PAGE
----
Burkart Lingner

Compare files via drag’n’drop

  • August 11, 2012 16:32

As much as I like the Linux command line, there are times when it’s easier to use a point-and-click interface. One such example is when I need to compare two files in different directories. Typing out the full paths on the console can be tedious whereas it would be much simpler to just drag’n’drop two files from a Nautilus window onto a comparison tool. Unfortunately I didn’t know of any such tool – so I wrote one myself.

Command line magic: Open with VLC

  • February 26, 2012 20:11

I like to use Linux, currently in the form of Ubuntu 11.10 “Oneiric”. One thing that has been bothering me is the way how default applications are handled. Setting VLC as my video player of choice with the GUI is tedious, but thankfully this is Linux which means a (somewhat long) one-liner on the command line will do the job.

LaTeX listings: MATLAB / Octave block comments

  • January 17, 2012 17:49

The listings package is a great tool to typeset source code beautifully and according to one’s personal taste due to a range of customizable settings. Among the many languages supported off the shelf is MATLAB and its free software sibling GNU Octave. Unfortunately the latest version 1.4 of the listings package dates back to February 2007 which might be the reason why block comments for MATLAB and Octave are not supported by default.

Merging web server log files

  • December 7, 2011 22:43

The log files for my web server are split into chunks of six weeks. This is what my web host provides me with, but it’s hardly satisfactory. What I wanted was a tool that merges all those partial log files into a single big one. Unfortunately I couldn’t find such a program – so I wrote one myself.

Configuration branches with Git

  • November 3, 2011 21:01

Every day that I use Git in my projects I wonder how I ever managed to do without it. Easy branching is arguably one of Git’s best features – and I discovered a new way to utilize it.

EXIF time offset correction done right

  • October 7, 2011 16:02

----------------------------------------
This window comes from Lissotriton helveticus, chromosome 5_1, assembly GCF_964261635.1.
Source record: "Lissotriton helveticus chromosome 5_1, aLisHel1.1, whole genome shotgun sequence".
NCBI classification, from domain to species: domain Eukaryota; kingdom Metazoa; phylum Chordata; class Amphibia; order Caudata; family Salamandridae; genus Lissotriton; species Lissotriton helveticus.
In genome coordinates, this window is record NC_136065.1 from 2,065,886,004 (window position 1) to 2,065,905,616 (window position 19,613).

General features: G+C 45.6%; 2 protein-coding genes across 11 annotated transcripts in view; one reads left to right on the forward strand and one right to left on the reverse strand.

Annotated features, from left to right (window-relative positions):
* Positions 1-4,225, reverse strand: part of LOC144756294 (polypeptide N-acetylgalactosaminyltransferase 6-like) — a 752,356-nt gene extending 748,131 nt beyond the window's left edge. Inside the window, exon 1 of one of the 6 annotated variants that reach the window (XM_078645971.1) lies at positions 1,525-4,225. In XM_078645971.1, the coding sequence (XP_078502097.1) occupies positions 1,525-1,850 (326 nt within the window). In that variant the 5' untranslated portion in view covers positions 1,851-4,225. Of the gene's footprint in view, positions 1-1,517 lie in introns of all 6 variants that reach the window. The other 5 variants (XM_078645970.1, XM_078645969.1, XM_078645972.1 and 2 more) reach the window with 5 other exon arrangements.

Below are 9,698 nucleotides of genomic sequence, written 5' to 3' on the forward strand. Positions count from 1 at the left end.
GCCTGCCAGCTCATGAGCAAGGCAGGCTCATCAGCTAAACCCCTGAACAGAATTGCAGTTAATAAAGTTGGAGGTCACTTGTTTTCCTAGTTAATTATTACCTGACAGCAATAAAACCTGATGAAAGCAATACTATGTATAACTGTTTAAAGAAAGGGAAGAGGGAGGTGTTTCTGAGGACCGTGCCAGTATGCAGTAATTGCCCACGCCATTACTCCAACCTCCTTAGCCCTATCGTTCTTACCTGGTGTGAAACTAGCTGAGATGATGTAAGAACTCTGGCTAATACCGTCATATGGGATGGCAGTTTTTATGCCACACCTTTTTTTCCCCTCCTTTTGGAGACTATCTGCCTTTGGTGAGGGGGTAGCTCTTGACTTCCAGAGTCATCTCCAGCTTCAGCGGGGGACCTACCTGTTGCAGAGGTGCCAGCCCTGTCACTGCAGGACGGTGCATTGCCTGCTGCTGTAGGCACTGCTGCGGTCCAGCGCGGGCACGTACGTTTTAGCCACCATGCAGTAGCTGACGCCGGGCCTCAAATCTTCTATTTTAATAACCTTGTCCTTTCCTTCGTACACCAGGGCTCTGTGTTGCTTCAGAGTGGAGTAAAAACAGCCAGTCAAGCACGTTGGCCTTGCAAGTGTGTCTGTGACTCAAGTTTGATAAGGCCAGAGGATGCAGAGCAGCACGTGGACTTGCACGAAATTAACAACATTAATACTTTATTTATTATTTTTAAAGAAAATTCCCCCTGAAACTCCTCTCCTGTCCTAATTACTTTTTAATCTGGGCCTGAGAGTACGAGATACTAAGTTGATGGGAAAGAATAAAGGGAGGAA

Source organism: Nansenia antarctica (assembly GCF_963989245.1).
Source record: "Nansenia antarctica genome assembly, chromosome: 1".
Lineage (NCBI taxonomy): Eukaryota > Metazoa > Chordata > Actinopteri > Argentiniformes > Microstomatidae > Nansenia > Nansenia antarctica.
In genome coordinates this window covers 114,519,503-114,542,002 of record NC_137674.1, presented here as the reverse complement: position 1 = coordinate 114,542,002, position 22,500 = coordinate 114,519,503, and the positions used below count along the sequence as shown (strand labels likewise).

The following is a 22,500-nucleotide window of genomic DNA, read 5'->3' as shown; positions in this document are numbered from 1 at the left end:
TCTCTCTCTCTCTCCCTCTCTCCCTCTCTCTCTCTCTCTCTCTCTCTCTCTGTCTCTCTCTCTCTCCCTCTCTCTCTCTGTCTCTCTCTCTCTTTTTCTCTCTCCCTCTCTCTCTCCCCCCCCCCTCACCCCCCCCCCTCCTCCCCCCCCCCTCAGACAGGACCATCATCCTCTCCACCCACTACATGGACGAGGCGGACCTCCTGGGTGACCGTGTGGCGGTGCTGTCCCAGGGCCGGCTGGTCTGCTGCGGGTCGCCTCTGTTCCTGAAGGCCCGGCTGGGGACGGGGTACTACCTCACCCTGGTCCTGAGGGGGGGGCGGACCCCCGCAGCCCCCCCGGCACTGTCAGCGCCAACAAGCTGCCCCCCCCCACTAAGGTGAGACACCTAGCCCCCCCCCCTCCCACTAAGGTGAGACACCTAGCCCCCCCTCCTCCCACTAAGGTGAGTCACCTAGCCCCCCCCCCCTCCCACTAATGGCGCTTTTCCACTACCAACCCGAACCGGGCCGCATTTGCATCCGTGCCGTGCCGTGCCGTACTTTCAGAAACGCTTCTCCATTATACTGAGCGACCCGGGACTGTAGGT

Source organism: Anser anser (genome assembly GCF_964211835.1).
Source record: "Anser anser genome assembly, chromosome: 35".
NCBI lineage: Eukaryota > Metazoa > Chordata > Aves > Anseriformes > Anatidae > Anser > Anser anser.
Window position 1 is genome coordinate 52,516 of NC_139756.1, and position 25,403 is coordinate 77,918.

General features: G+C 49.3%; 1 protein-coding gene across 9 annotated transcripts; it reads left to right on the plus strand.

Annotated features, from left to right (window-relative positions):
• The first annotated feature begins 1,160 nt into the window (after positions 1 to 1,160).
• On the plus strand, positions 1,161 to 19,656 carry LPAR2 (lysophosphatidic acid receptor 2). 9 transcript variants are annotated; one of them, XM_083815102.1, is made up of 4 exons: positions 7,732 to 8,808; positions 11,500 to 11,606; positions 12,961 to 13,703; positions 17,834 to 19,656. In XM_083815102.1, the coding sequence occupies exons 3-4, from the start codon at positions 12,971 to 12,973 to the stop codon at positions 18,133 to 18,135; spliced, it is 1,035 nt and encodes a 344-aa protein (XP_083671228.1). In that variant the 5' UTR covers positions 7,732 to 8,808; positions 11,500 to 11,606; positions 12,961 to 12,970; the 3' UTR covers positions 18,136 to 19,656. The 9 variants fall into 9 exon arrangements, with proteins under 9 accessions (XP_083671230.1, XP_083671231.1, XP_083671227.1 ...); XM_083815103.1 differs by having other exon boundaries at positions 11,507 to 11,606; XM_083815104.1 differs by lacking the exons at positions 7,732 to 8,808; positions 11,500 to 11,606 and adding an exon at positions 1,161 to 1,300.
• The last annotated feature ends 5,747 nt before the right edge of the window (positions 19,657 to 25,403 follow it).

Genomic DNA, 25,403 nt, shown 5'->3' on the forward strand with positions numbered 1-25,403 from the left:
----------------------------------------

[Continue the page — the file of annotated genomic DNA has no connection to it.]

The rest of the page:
More than once I’ve found myself in a situation where I had happily taken pictures with my digital camera only to discover afterwards that the camera-internal clock was running fast or slow. Whether it’s seconds to a few minutes or whole hour increments due to a forgotten daylight savings time adjustment or travel beyond one timezone – there are situations when you want that time stored in the picture’s meta data to be precise. Thankfully known offsets can be corrected with the help of Phil Harvey’s great piece of software ExifTool, however there are a few tricky details.

TikZample (I): Euro symbol construction

  • September 29, 2011 17:24

With abandoned I have to use my own blog to publish some of the nice-looking TikZ graphics I created in the past. Today’s pick is the Euro symbol and its construction. Interestingly the logo is created from a set of geometric rules, so the TikZ code makes heavy use of coordinate calculations.

The other noteworthy part about the code is the command \myarc used to draw arc segments…

LaTeX listings: Emphasize the backslash, too

  • April 24, 2011 18:02

It always striked me as odd that the listings package doesn’t include the leading backslash of (La)TeX commands when emphasizing them. Thankfully you can change that behavior by i.e. setting \lstset{\texcsstyle=*\bfseries} (note the asterisk). Unfortunately this cuts the connection between the styling of LaTeX commands and that defined as keywordstyle. In order to have LaTeX commands and the leading backslash styled just like keywords in any other language, use


in the document’s preamble. The actual keyword style is changed via


Good-looking line breaks with the listings package

  • April 24, 2011 17:48

If you want to typeset source code in LaTeX you’ll probably end up using the listings package. The output looks good and you have quite a few options to customize it to your taste. Some of those options deal with how long lines are wrapped. Personally, I like them to look this way:

E-Mails bei Strato nicht mehr automatisch löschen

  • October 25, 2010 23:38

Seit ein paar Monaten verwende ich Strato als meinen E-Mail-Provider. Dank IMAP ist das Abrufen komfortabel, 1 GiB an Speicherplatz ist mehr als genug, ich kann beliebige Adressen anlegen und dank meiner Website dort ist das alles eh schon im Preis inbegriffen. Alles super soweit, aber gerade mußte ich feststellen, daß mein Posteingang lediglich 2 Monate in die Vergangenheit reicht und alle älteren Mails verschwunden sind. Na toll.